Popular Sovereignty...

Discussion in 'Secession - Discuss secession.' started by 5fish, Dec 2, 2019.

  1. 5fish

    5fish Well-Known Member

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    Popular Sovereignty defied:

    1. government's subjection to people: the doctrine that the people are sovereign and a government is subject to the will of the people

    2. doctrine permitting choice on slavery: a pre-Civil War political doctrine that held that individual states should decide whether to permit slavery or not. It was espoused mainly by opponents of the abolition of slavery.

    Popular Sovereignty is written into our Constitution. It is the bases of our government and of all democratic governments. It became a buzz term doing the 1850's as a solution in resolving the issue of slavery and the Western territories.

    Popular Sovereignty was the proper democratic solution to the issue of slavery expanding into the Western territories. We are flip towards Presidents Pierce and Douglas for their belief in this concept but all they were doing was believing in the basic democratic concept that the will of the people should decide. They were believing there was a democratic solution to the issue if slavery should be allowed to expand westward and history berates them for it.

    We know popular sovereignty was not the solution to the issue if slavery should expand westward or not. We know that it led to a bloody Kansas and the border wars. In the end the state chose to a non-slave state so we can say it worked. No one ever said the democratic process is easy so why did the pro-slavery people give up on this democratic ideal. One must admit even the anti-slavery people did not like the use of popular sovereignty to solve the issue.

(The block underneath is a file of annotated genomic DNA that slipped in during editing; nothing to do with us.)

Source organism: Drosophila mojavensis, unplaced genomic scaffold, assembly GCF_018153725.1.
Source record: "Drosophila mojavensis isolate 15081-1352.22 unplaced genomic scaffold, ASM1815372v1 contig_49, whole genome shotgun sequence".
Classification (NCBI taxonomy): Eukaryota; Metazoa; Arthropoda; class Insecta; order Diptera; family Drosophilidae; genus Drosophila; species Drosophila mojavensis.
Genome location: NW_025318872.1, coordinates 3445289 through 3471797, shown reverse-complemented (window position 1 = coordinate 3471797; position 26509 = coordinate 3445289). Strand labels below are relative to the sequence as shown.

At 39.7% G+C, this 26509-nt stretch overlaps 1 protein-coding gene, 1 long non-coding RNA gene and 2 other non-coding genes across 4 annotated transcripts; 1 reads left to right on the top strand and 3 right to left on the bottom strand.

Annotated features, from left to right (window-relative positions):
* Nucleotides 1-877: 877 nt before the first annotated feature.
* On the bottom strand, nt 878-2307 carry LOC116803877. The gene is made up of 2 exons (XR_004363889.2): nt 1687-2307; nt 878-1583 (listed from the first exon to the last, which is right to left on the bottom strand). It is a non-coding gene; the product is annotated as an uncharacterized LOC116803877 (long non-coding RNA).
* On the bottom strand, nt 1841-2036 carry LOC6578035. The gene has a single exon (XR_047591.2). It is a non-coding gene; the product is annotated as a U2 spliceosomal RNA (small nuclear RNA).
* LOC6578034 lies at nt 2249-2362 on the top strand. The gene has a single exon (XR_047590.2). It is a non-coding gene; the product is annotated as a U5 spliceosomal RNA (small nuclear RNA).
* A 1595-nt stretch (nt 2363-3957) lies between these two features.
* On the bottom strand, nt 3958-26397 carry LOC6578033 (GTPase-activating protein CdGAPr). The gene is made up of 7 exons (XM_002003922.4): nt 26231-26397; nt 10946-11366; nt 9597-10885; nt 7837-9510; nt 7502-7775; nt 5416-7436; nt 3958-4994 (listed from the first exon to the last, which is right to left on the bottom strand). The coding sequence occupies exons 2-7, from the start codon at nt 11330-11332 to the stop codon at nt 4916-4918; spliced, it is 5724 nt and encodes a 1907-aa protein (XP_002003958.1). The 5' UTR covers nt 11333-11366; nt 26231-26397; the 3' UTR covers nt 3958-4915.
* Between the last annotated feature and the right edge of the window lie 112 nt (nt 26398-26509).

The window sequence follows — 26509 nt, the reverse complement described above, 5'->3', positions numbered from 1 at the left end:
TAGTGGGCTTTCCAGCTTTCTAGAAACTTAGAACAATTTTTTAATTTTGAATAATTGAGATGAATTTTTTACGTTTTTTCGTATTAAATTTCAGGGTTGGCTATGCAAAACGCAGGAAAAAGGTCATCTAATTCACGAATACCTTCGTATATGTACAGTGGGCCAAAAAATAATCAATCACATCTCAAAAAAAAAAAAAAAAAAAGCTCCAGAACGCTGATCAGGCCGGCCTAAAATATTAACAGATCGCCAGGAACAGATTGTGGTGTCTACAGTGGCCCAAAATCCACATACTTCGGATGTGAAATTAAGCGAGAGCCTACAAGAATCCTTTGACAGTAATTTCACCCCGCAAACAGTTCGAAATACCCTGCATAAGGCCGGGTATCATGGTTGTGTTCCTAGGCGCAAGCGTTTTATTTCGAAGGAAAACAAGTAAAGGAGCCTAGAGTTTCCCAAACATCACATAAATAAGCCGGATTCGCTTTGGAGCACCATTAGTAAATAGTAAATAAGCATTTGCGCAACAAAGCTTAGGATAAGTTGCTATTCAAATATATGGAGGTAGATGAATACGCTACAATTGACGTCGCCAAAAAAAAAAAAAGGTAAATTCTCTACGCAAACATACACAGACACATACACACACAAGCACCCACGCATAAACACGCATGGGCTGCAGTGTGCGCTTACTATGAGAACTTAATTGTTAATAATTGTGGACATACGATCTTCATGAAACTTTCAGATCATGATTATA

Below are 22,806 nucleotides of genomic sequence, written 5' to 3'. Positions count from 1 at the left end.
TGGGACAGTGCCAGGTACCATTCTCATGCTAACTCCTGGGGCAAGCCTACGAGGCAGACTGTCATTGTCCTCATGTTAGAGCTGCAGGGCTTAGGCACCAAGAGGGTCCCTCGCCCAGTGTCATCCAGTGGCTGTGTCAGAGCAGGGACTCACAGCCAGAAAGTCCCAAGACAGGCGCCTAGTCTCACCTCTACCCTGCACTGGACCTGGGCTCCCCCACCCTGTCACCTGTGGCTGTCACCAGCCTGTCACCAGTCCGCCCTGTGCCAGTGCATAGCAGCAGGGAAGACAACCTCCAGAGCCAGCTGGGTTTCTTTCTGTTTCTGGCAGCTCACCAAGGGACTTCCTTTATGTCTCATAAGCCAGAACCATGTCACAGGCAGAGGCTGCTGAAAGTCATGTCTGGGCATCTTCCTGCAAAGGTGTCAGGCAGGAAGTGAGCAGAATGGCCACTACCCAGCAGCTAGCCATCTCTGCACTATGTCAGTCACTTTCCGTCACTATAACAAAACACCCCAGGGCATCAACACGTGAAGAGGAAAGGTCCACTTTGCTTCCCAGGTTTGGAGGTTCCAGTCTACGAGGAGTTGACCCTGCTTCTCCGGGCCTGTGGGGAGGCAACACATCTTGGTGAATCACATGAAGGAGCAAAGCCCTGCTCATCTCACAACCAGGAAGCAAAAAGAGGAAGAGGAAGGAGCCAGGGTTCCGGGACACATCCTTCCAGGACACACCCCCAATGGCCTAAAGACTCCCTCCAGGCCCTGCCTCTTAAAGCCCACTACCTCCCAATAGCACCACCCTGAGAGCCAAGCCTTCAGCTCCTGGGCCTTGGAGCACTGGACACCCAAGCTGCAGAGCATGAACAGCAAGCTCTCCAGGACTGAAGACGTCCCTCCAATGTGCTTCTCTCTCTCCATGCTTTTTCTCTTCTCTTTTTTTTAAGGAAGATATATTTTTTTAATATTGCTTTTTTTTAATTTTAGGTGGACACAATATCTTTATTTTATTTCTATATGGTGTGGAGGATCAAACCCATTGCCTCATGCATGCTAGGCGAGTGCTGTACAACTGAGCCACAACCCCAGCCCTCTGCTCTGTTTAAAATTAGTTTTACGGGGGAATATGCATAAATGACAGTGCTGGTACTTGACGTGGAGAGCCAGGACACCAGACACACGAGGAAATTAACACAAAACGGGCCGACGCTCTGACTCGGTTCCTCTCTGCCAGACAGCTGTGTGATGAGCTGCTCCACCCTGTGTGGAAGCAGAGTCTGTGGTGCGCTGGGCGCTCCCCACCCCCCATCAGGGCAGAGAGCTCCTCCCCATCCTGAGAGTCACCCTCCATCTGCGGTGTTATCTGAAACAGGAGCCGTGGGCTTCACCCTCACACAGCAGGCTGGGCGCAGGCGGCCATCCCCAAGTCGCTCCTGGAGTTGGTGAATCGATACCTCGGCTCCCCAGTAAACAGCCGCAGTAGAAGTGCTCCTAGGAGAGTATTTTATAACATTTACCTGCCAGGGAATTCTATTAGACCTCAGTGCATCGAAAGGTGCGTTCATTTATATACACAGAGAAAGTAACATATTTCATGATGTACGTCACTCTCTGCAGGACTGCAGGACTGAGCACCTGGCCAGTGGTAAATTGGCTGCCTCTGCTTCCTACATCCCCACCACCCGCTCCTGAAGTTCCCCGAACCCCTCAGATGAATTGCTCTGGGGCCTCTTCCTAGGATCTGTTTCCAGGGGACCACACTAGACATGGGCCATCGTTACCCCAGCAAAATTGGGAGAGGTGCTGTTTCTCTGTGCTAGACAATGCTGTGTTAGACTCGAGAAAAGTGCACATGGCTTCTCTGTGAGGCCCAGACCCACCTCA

Is not the concept of "States Rights" based on the concept of popular sovereignty?

    I argue "Popular sovereignty" would have resolved the issue of slavery moving westward. If the people would have just stayed true to this basic idea of democratic government. Yes, there may have been more Bloody Kansas's but in the end, the people would have still chosen their own path, most likely the non-slavery path.

    I argue that a "Bleeding Kansas, the Civil War, and later Civil Rights" has changed the relationship of the governed. Our current relationship is now the Government as the sovereign despite what our written laws hold that it's within the people.

    Popular Sovereignty was the democratic solution to the issue of slavery moving westward if only the American people just believed in the democratic values, no civil war just a few more Bleeding Kansas's...


    a notion...
     
  2. Wehrkraftzersetzer

    Wehrkraftzersetzer Hüter des Reinheitsgebotes

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    I do think that democracy should not be a shootout
     
  3. 5fish

    5fish Well-Known Member

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    Maybe not a shootout but it is messy. I you believe in democracy than allow democracy to work...

    Popular Sovereignty is believing in democracy..
     
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  4. Wehrkraftzersetzer

    Wehrkraftzersetzer Hüter des Reinheitsgebotes

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    remember a cartoon by "Ruge" in Penthouse or Playboy

    two Mexicans behind a barrier
    lots of corpses
    guy loading a rifle
    guy aiming

    guy loading: problem with these elections - not all voters show up
     
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  5. 5fish

    5fish Well-Known Member